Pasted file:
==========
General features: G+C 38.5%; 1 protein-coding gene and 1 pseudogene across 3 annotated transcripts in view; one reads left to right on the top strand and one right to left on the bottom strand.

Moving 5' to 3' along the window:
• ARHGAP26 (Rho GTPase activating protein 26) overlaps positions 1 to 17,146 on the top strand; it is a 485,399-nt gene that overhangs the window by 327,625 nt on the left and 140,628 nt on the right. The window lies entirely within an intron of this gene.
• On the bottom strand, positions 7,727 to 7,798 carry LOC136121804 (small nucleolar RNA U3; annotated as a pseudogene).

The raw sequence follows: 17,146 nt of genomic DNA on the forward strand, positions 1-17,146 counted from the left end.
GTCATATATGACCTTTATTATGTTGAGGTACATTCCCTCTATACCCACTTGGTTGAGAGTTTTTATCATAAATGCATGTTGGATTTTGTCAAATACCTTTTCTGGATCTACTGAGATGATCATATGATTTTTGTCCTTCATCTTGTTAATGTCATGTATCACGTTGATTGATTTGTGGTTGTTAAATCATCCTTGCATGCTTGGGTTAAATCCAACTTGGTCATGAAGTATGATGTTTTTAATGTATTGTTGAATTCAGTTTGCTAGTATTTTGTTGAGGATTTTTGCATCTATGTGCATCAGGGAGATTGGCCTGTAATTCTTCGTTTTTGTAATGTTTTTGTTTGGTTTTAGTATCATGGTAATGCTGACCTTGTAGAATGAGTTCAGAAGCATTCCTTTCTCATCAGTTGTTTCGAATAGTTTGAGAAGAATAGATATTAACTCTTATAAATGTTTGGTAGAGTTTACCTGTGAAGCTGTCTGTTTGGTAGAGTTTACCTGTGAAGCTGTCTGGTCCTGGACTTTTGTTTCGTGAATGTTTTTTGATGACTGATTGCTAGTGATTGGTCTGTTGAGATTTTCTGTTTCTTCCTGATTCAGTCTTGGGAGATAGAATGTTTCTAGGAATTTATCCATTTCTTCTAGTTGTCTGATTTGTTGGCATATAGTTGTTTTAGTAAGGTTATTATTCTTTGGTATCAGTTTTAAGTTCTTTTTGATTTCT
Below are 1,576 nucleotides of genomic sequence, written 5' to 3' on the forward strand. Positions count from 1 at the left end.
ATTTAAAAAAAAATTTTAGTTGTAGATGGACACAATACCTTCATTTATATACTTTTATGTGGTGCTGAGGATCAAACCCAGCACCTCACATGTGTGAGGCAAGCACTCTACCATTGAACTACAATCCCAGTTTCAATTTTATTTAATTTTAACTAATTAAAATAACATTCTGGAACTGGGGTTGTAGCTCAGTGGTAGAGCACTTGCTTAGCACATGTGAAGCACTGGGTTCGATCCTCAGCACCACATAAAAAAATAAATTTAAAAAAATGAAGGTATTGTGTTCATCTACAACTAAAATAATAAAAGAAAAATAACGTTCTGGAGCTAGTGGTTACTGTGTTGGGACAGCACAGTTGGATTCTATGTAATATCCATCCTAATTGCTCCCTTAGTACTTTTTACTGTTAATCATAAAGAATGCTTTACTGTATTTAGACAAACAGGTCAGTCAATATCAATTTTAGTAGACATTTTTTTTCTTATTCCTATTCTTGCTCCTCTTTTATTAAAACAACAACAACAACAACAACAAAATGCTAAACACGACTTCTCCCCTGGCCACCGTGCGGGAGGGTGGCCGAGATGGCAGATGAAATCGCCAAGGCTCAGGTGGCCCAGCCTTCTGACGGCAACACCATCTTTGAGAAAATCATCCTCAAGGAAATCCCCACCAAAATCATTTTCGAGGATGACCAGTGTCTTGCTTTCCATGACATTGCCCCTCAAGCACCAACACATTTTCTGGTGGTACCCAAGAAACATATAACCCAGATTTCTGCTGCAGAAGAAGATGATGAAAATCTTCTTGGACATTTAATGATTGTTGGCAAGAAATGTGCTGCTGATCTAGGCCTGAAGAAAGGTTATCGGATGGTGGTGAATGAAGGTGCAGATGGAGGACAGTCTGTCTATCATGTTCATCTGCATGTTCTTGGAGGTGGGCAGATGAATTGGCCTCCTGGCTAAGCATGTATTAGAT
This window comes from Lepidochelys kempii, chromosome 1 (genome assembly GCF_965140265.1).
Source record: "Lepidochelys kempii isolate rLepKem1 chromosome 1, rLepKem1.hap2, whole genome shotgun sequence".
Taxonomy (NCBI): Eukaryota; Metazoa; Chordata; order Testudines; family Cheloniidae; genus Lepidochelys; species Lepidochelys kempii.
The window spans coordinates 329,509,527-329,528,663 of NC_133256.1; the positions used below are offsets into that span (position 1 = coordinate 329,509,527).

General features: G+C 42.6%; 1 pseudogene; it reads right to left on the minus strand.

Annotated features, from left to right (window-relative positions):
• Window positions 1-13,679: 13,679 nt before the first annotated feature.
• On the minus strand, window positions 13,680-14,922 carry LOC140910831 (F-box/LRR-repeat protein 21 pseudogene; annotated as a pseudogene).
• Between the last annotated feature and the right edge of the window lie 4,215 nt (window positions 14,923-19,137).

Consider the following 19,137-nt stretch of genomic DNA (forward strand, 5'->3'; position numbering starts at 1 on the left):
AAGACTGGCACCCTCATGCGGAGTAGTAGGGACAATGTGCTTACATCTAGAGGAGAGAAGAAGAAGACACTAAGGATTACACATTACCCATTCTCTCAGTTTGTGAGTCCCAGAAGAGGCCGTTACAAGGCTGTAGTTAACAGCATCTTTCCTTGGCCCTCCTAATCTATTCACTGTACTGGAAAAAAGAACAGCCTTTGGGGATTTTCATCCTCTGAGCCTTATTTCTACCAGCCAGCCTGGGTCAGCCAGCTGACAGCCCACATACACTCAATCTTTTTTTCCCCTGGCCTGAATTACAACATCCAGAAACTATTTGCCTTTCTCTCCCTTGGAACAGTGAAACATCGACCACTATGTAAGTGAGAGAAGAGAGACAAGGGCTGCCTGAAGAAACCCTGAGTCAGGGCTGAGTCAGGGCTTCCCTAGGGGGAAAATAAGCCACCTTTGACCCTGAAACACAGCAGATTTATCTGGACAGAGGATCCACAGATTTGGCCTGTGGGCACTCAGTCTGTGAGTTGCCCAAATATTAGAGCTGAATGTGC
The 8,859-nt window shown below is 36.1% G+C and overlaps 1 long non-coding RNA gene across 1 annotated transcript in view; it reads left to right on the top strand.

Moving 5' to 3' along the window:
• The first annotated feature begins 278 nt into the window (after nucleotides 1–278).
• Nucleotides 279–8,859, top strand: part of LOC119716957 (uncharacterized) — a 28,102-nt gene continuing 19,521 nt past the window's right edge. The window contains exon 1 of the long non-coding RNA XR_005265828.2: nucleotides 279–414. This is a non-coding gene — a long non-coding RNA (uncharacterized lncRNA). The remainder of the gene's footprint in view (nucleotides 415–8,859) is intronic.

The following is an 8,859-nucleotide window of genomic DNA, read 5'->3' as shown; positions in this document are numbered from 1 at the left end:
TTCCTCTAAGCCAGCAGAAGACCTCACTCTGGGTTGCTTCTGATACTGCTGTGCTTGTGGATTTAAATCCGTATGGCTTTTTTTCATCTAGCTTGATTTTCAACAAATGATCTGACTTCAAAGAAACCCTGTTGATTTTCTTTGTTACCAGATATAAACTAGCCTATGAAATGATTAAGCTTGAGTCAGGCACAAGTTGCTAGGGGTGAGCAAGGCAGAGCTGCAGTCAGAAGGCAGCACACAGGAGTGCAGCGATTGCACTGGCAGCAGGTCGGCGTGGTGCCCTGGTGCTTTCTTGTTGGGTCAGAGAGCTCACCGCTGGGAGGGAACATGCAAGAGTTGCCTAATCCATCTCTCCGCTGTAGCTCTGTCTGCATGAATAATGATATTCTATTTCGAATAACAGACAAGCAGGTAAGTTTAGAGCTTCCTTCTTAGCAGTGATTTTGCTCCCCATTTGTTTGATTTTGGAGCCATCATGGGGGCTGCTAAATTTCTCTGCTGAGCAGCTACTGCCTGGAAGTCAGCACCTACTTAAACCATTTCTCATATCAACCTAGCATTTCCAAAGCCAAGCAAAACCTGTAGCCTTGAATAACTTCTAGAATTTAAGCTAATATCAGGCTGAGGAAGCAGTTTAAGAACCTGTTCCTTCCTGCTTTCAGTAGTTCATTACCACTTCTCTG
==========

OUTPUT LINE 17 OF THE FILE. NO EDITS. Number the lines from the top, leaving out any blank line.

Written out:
• Between the last annotated feature and the right edge of the window lie 4,215 nt (window positions 14,923-19,137).